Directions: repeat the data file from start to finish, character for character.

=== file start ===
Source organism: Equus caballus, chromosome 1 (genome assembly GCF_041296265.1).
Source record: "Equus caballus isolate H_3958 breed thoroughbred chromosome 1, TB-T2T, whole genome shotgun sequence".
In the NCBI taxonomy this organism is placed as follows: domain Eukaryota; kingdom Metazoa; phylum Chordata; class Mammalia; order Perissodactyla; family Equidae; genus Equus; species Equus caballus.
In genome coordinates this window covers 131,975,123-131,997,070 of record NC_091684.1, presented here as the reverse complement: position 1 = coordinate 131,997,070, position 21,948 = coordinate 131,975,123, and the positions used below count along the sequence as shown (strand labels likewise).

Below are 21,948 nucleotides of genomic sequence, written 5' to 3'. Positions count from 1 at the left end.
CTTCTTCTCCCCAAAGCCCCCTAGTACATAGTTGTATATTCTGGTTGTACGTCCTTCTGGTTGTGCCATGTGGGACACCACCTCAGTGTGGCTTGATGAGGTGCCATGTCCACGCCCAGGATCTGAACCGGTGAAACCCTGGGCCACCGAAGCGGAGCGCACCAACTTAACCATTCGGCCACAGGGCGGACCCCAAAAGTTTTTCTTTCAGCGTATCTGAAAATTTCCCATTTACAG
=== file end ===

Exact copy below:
Source organism: Equus caballus, chromosome 1 (genome assembly GCF_041296265.1).
Source record: "Equus caballus isolate H_3958 breed thoroughbred chromosome 1, TB-T2T, whole genome shotgun sequence".
In the NCBI taxonomy this organism is placed as follows: domain Eukaryota; kingdom Metazoa; phylum Chordata; class Mammalia; order Perissodactyla; family Equidae; genus Equus; species Equus caballus.
In genome coordinates this window covers 131,975,123-131,997,070 of record NC_091684.1, presented here as the reverse complement: position 1 = coordinate 131,997,070, position 21,948 = coordinate 131,975,123, and the positions used below count along the sequence as shown (strand labels likewise).

Below are 21,948 nucleotides of genomic sequence, written 5' to 3'. Positions count from 1 at the left end.
CTTCTTCTCCCCAAAGCCCCCTAGTACATAGTTGTATATTCTGGTTGTACGTCCTTCTGGTTGTGCCATGTGGGACACCACCTCAGTGTGGCTTGATGAGGTGCCATGTCCACGCCCAGGATCTGAACCGGTGAAACCCTGGGCCACCGAAGCGGAGCGCACCAACTTAACCATTCGGCCACAGGGCGGACCCCAAAAGTTTTTCTTTCAGCGTATCTGAAAATTTCCCATTTACAG